• DON’T make an assumption that including a resume in the body of an email is the only information you should include in your message to your potential employer. Even if the resume is copied into the email, you still need to let your employer know a little bit more about yourself via a cover letter. However, since you will include your address at the top of the email, feel free to start your resume with a career objective instead of including the heading with your name and address.

Chronological vs. functional resumes

A resume is a one- to two-page document summarizing your career objectives, professional experiences and achievements, and educational background.

While there are numerous ways to format your resume, there are two main resume styles: chronological and functional.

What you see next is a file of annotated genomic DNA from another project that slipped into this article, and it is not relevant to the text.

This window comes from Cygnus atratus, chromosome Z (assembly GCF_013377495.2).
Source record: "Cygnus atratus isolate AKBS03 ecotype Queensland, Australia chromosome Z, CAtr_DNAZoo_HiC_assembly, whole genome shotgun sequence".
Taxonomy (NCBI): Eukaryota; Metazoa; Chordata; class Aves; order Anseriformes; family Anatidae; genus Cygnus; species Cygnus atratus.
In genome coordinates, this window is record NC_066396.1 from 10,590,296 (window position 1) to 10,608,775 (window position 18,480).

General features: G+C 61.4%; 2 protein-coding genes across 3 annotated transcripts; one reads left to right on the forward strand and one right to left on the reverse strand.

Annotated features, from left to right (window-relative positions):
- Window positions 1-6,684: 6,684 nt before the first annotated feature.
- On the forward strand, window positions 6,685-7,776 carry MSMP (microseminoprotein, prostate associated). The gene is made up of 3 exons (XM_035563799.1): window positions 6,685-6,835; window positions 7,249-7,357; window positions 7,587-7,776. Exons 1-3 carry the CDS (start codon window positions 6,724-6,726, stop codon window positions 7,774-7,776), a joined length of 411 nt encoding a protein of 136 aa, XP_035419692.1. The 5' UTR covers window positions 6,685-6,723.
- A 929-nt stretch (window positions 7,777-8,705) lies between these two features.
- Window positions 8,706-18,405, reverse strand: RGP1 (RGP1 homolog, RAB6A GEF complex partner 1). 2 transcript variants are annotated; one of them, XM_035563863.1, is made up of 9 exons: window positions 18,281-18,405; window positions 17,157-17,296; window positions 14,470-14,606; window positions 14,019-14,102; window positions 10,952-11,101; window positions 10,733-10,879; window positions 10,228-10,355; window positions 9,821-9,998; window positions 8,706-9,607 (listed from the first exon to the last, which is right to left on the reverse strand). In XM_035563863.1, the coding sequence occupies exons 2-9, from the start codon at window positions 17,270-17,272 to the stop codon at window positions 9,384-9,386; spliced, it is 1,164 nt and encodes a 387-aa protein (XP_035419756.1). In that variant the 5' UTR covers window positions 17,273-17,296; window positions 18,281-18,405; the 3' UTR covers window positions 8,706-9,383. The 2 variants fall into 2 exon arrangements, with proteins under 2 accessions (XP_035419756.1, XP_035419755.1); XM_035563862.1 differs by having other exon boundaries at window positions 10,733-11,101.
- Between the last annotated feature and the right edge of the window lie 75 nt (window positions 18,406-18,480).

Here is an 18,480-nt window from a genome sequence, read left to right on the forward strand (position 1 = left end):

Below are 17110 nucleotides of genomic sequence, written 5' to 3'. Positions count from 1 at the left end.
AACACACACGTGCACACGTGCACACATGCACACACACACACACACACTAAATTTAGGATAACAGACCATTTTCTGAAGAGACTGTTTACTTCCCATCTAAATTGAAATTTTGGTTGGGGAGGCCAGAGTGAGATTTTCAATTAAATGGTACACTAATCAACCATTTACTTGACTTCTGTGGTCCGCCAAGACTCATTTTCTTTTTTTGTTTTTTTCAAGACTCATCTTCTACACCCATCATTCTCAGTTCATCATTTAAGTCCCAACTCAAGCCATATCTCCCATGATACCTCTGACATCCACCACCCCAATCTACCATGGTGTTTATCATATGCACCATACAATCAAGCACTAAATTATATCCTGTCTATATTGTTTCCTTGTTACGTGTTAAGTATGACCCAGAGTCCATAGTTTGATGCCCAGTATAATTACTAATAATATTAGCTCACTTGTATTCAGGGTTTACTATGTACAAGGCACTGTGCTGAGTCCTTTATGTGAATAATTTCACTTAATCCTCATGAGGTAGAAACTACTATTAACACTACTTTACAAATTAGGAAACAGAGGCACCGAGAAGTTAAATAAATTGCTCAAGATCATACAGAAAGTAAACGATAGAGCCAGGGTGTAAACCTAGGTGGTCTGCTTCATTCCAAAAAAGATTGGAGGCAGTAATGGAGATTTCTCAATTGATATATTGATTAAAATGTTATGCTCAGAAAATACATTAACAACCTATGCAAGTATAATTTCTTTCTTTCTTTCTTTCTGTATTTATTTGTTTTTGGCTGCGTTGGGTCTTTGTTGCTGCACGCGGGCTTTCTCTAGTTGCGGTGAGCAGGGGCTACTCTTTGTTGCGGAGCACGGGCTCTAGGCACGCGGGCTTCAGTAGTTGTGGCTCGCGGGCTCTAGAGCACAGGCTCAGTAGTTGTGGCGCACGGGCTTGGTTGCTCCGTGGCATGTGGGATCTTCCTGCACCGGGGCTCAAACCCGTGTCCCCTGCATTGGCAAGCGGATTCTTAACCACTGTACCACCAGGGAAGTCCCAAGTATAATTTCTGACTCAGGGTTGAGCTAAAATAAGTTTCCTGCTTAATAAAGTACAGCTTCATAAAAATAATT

As its name implies, a chronological resume is one that lists your experience and education in order, starting with the most recent jobs or achievements. This type of resume is sometimes also referred to as reverse chronological resume, because the order of the listing starts with your current employment. This type of resume preferred – employers will want to know what job you currently hold so that they can better asses your qualifications for the job of your interest. The same is true for your education; your potential employer would rather know your most recent scholastic achievement. Listing your experience and education in reverse chronological order also shows your potential employer your overall career progress. It also helps in determining the length of employment at each organization, and indicates any gaps in your career (in case of gaps, make sure to address them in your cover letter as to not lead your employer to believe that you are omitting information on purpose). Chronological resume should list your current job, as well as two to four previously held positions. Don’t skip any employment information on purpose; if your employment history is long, or if you have held jobs further in the past that align well with your current career objective, you can address these qualifications in your professional profile or in your cover letter. Chronological resumes are the most commonly used style, and work best for anyone who has had some professional experience.